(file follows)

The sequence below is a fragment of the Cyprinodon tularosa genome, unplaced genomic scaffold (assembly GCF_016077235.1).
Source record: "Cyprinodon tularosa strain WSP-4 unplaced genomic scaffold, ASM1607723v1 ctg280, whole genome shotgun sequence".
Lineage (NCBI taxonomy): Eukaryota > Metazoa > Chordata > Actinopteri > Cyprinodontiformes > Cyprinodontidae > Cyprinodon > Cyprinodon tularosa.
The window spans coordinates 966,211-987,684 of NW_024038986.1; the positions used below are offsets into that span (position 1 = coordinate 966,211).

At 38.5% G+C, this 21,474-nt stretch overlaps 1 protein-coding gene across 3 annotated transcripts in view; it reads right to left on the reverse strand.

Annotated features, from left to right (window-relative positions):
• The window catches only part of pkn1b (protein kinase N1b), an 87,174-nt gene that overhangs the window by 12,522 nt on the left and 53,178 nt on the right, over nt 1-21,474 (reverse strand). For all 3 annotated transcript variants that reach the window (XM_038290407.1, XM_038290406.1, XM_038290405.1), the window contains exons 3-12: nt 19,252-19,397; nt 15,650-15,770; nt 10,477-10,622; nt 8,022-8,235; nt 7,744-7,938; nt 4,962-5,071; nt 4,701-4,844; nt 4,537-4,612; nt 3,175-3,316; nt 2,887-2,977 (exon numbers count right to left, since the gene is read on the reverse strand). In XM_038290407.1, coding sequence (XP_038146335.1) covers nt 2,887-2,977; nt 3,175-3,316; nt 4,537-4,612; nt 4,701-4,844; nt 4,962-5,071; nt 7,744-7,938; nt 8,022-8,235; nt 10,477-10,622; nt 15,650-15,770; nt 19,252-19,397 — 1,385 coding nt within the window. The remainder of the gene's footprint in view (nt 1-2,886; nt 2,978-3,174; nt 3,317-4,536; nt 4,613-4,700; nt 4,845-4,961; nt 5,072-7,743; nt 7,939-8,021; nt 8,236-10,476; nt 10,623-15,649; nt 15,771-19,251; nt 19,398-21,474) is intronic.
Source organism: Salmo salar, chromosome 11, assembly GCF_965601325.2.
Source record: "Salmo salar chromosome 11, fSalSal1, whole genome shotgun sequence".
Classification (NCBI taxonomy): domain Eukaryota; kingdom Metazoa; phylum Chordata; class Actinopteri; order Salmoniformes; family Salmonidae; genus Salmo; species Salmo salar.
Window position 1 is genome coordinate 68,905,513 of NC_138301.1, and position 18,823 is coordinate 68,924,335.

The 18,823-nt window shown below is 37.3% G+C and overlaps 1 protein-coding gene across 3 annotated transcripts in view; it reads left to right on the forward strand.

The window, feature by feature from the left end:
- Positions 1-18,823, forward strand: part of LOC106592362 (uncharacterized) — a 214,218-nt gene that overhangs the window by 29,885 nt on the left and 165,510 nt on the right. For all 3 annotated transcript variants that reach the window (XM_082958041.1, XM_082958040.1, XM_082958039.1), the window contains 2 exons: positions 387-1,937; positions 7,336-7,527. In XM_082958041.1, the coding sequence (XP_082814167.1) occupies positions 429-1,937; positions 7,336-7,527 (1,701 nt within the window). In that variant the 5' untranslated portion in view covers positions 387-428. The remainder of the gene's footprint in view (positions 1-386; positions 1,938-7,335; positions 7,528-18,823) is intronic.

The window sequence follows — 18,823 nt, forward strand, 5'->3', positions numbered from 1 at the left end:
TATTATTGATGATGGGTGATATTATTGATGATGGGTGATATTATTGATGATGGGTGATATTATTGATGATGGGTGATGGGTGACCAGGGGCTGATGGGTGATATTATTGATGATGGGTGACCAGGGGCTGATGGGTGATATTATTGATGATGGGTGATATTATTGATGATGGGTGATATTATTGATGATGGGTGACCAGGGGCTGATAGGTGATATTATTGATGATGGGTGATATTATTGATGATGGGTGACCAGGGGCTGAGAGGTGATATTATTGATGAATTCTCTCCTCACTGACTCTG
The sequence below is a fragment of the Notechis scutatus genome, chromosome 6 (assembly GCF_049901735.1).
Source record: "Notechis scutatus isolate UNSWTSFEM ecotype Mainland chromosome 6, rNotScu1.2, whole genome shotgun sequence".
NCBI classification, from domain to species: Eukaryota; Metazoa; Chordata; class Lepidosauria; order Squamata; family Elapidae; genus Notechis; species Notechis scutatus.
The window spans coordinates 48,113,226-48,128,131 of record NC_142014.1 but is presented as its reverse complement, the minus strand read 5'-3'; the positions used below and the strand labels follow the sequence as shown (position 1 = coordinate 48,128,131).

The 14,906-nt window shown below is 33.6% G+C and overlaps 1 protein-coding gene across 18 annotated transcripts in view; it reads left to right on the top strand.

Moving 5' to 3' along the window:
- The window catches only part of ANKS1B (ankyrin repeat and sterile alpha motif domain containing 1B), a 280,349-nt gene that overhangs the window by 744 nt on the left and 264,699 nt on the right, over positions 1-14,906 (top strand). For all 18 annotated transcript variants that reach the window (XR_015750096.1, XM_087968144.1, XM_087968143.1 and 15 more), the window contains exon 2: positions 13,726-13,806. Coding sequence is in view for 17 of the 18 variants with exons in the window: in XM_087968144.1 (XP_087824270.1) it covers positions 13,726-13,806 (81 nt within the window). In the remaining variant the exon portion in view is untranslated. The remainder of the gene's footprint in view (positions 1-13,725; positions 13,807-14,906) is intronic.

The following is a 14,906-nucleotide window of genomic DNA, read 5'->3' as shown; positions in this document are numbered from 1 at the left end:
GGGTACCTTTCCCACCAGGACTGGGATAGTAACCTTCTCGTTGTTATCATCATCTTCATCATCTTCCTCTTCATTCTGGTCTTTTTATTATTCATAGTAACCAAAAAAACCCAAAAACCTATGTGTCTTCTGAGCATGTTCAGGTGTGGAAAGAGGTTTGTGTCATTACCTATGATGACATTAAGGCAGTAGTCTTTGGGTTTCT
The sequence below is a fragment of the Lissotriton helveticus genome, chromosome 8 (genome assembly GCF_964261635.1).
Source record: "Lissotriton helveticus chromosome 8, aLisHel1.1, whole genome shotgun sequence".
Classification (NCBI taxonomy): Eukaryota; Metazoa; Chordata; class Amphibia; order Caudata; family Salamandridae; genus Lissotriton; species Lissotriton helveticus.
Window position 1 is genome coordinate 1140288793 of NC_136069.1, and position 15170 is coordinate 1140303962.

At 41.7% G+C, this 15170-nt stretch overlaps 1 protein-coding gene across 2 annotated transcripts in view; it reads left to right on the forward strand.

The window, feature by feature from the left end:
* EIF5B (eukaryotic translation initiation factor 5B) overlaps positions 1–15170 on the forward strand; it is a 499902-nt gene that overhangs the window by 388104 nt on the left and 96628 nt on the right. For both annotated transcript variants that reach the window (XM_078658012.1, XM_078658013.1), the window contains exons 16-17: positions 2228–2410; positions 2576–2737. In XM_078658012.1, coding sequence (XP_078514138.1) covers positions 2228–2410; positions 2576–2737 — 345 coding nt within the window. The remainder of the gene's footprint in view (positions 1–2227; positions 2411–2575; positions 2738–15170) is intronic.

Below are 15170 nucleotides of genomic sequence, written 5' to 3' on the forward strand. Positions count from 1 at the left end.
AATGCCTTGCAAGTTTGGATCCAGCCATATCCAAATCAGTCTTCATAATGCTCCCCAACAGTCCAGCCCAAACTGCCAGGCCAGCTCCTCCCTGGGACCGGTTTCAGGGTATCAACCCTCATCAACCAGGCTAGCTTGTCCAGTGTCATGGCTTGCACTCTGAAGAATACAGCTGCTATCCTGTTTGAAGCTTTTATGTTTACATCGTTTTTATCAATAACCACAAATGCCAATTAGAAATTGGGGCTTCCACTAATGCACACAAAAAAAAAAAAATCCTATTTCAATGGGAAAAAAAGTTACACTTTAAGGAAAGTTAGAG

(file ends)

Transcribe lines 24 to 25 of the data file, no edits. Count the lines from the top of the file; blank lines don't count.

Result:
The following is a 14,906-nucleotide window of genomic DNA, read 5'->3' as shown; positions in this document are numbered from 1 at the left end:
GGGTACCTTTCCCACCAGGACTGGGATAGTAACCTTCTCGTTGTTATCATCATCTTCATCATCTTCCTCTTCATTCTGGTCTTTTTATTATTCATAGTAACCAAAAAAACCCAAAAACCTATGTGTCTTCTGAGCATGTTCAGGTGTGGAAAGAGGTTTGTGTCATTACCTATGATGACATTAAGGCAGTAGTCTTTGGGTTTCT